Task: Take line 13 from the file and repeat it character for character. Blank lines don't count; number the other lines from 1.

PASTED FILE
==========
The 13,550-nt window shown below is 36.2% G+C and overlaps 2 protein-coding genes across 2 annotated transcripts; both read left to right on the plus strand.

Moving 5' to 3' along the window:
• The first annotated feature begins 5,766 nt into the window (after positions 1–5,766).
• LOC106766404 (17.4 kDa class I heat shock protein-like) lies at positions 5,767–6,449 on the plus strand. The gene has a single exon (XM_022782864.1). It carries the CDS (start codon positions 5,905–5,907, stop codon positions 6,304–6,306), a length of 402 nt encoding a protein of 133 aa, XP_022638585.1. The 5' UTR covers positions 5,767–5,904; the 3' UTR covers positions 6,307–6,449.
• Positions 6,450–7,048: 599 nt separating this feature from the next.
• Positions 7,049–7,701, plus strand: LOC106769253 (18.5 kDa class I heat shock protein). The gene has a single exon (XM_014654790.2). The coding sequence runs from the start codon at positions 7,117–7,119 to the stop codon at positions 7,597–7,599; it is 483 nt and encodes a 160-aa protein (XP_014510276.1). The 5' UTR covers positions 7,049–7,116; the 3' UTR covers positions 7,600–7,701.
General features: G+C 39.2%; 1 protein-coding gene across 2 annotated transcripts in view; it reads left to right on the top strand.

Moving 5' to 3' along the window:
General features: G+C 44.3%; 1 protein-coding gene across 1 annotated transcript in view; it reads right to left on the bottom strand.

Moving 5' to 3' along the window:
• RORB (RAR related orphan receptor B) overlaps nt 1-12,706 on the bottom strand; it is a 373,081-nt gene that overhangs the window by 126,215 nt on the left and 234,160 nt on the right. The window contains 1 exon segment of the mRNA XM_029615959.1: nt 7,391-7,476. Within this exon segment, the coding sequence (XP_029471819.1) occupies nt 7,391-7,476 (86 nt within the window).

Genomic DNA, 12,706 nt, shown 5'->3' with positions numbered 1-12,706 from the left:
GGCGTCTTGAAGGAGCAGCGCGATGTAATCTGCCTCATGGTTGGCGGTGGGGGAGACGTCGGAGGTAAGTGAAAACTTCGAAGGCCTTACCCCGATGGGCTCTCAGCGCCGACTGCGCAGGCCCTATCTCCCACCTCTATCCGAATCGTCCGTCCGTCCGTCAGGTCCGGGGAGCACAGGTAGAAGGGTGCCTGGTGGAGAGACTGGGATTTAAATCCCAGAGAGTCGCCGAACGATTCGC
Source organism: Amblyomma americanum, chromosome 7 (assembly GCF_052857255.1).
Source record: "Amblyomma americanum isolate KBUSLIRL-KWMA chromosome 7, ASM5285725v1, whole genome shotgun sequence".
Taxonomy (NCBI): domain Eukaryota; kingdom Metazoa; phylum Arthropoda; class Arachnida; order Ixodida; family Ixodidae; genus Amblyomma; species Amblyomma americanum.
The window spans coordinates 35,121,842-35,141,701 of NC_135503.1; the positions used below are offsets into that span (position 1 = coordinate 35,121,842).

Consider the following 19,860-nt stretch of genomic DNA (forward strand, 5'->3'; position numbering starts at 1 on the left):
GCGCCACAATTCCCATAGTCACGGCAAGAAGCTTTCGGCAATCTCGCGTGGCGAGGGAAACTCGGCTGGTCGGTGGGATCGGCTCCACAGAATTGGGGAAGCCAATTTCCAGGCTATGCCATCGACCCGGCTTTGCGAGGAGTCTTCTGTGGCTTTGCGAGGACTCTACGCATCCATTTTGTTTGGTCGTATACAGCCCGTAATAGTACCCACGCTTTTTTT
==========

GGCGTCTTGAAGGAGCAGCGCGATGTAATCTGCCTCATGGTTGGCGGTGGGGGAGACGTCGGAGGTAAGTGAAAACTTCGAAGGCCTTACCCCGATGGGCTCTCAGCGCCGACTGCGCAGGCCCTATCTCCCACCTCTATCCGAATCGTCCGTCCGTCCGTCAGGTCCGGGGAGCACAGGTAGAAGGGTGCCTGGTGGAGAGACTGGGATTTAAATCCCAGAGAGTCGCCGAACGATTCGC